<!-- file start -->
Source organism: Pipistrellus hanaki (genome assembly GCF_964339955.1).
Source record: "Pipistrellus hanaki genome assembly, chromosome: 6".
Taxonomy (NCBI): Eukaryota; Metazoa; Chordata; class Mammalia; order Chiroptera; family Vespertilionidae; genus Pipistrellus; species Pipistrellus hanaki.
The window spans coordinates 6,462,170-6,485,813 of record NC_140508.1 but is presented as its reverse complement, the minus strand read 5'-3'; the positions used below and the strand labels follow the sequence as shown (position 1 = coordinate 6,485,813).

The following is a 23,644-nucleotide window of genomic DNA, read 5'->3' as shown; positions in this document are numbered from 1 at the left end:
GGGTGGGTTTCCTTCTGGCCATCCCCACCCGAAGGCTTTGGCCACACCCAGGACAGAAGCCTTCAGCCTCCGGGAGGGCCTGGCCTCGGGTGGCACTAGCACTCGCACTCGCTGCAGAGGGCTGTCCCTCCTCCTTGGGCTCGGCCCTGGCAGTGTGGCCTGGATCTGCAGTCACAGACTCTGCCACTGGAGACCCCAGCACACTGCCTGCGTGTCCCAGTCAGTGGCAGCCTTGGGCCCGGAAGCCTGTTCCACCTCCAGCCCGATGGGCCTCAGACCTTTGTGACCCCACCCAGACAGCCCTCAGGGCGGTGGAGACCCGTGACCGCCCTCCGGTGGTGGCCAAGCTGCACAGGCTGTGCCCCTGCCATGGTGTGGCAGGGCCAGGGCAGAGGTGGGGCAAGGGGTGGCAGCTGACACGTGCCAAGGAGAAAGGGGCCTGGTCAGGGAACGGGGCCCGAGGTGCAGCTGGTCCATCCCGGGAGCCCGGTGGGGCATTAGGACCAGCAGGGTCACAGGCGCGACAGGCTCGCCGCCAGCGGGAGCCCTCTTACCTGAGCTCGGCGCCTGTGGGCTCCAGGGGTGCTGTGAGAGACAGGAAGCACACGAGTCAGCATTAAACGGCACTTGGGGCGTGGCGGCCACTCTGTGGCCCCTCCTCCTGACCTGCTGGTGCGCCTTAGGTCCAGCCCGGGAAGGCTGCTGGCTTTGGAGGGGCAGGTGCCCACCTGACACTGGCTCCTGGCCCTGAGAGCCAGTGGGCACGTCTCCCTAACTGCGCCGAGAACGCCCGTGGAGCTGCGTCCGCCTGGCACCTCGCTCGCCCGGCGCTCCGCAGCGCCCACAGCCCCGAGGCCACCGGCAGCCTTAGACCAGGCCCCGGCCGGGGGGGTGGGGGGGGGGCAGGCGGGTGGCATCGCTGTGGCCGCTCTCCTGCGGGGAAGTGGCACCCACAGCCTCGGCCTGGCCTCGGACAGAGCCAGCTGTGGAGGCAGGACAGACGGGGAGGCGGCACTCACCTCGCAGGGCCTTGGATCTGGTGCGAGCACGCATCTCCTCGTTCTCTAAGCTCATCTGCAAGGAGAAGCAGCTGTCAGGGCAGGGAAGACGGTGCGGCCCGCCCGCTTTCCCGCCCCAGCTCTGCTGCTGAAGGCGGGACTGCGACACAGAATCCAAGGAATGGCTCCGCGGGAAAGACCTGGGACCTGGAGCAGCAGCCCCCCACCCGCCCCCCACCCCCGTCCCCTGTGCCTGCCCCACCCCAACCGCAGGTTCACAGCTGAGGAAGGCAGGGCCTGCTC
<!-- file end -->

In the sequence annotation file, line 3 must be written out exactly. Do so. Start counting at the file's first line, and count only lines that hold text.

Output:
Taxonomy (NCBI): Eukaryota; Metazoa; Chordata; class Mammalia; order Chiroptera; family Vespertilionidae; genus Pipistrellus; species Pipistrellus hanaki.